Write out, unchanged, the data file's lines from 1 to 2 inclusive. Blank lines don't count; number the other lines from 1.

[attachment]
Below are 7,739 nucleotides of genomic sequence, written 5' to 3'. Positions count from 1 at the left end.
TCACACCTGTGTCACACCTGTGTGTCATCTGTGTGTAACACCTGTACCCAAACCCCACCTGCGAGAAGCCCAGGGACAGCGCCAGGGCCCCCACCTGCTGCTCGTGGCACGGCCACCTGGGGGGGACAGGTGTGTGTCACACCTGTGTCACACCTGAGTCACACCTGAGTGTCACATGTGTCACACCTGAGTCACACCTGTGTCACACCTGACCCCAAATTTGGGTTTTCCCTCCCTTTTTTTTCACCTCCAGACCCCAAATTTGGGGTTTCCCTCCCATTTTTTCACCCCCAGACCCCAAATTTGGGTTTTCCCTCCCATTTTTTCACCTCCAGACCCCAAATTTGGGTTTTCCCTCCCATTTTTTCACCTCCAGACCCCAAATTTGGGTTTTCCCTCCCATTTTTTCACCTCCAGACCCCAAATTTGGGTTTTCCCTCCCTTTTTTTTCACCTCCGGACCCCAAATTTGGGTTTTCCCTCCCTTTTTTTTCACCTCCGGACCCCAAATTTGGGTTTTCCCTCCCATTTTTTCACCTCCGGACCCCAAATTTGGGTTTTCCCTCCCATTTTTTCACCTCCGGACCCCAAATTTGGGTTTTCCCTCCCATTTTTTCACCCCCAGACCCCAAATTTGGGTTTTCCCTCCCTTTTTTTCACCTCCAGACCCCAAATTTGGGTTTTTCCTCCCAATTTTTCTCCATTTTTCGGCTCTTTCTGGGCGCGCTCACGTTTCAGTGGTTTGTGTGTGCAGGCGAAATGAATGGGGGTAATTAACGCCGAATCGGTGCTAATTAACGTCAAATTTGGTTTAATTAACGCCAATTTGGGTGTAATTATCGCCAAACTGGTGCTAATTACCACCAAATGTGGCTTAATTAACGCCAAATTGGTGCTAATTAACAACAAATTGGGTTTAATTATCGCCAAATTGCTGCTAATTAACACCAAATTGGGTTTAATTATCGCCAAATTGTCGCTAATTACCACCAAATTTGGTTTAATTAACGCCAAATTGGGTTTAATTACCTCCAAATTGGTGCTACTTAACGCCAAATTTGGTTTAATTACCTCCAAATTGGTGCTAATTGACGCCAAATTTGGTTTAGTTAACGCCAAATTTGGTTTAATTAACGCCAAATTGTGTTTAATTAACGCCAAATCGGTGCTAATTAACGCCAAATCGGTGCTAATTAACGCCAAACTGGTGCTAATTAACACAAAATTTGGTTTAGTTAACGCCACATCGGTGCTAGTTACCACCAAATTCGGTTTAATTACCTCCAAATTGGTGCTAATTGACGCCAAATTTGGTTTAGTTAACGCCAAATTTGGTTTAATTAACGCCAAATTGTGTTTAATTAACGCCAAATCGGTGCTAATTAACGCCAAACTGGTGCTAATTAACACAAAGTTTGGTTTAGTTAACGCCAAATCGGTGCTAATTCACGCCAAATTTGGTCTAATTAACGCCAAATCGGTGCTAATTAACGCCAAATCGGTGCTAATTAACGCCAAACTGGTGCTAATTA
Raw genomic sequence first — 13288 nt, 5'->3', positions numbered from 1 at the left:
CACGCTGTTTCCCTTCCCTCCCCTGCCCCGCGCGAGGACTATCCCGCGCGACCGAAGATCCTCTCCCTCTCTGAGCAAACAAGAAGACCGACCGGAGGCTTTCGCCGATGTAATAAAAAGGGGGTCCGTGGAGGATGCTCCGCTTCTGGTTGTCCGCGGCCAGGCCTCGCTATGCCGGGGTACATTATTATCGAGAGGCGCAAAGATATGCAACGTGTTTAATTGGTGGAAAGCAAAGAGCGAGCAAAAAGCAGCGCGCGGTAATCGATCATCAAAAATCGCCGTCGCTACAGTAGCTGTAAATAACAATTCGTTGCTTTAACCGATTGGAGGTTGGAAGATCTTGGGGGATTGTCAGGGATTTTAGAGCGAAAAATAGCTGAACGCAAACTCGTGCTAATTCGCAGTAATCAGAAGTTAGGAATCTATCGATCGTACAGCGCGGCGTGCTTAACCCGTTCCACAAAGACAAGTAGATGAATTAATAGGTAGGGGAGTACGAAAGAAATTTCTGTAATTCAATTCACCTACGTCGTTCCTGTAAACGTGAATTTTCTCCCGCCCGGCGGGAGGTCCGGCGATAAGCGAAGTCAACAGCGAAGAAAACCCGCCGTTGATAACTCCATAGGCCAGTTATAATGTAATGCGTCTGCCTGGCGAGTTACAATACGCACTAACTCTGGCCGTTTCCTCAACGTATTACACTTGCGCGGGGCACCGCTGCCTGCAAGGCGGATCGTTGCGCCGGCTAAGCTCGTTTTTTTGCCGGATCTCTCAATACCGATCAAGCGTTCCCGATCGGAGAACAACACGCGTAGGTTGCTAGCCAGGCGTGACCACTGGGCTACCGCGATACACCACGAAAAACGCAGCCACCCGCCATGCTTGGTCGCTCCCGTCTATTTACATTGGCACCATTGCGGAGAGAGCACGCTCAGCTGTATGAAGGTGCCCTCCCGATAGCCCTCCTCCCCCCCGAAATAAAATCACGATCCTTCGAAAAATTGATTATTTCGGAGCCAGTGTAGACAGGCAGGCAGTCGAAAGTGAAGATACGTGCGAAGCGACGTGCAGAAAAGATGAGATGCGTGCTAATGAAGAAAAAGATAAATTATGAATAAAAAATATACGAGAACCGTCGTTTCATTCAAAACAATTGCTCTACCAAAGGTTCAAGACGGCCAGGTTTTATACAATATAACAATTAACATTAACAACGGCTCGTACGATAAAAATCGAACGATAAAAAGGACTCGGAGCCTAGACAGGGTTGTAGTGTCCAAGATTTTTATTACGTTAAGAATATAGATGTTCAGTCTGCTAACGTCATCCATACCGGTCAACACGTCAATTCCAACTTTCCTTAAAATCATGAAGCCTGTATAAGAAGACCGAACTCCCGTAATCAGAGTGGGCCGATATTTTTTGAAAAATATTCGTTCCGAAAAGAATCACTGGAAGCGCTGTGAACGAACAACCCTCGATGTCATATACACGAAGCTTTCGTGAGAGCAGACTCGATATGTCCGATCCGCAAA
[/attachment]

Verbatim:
Below are 7,739 nucleotides of genomic sequence, written 5' to 3'. Positions count from 1 at the left end.
TCACACCTGTGTCACACCTGTGTGTCATCTGTGTGTAACACCTGTACCCAAACCCCACCTGCGAGAAGCCCAGGGACAGCGCCAGGGCCCCCACCTGCTGCTCGTGGCACGGCCACCTGGGGGGGACAGGTGTGTGTCACACCTGTGTCACACCTGAGTCACACCTGAGTGTCACATGTGTCACACCTGAGTCACACCTGTGTCACACCTGACCCCAAATTTGGGTTTTCCCTCCCTTTTTTTTCACCTCCAGACCCCAAATTTGGGGTTTCCCTCCCATTTTTTCACCCCCAGACCCCAAATTTGGGTTTTCCCTCCCATTTTTTCACCTCCAGACCCCAAATTTGGGTTTTCCCTCCCATTTTTTCACCTCCAGACCCCAAATTTGGGTTTTCCCTCCCATTTTTTCACCTCCAGACCCCAAATTTGGGTTTTCCCTCCCTTTTTTTTCACCTCCGGACCCCAAATTTGGGTTTTCCCTCCCTTTTTTTTCACCTCCGGACCCCAAATTTGGGTTTTCCCTCCCATTTTTTCACCTCCGGACCCCAAATTTGGGTTTTCCCTCCCATTTTTTCACCTCCGGACCCCAAATTTGGGTTTTCCCTCCCATTTTTTCACCCCCAGACCCCAAATTTGGGTTTTCCCTCCCTTTTTTTCACCTCCAGACCCCAAATTTGGGTTTTTCCTCCCAATTTTTCTCCATTTTTCGGCTCTTTCTGGGCGCGCTCACGTTTCAGTGGTTTGTGTGTGCAGGCGAAATGAATGGGGGTAATTAACGCCGAATCGGTGCTAATTAACGTCAAATTTGGTTTAATTAACGCCAATTTGGGTGTAATTATCGCCAAACTGGTGCTAATTACCACCAAATGTGGCTTAATTAACGCCAAATTGGTGCTAATTAACAACAAATTGGGTTTAATTATCGCCAAATTGCTGCTAATTAACACCAAATTGGGTTTAATTATCGCCAAATTGTCGCTAATTACCACCAAATTTGGTTTAATTAACGCCAAATTGGGTTTAATTACCTCCAAATTGGTGCTACTTAACGCCAAATTTGGTTTAATTACCTCCAAATTGGTGCTAATTGACGCCAAATTTGGTTTAGTTAACGCCAAATTTGGTTTAATTAACGCCAAATTGTGTTTAATTAACGCCAAATCGGTGCTAATTAACGCCAAATCGGTGCTAATTAACGCCAAACTGGTGCTAATTAACACAAAATTTGGTTTAGTTAACGCCACATCGGTGCTAGTTACCACCAAATTCGGTTTAATTACCTCCAAATTGGTGCTAATTGACGCCAAATTTGGTTTAGTTAACGCCAAATTTGGTTTAATTAACGCCAAATTGTGTTTAATTAACGCCAAATCGGTGCTAATTAACGCCAAACTGGTGCTAATTAACACAAAGTTTGGTTTAGTTAACGCCAAATCGGTGCTAATTCACGCCAAATTTGGTCTAATTAACGCCAAATCGGTGCTAATTAACGCCAAATCGGTGCTAATTAACGCCAAACTGGTGCTAATTA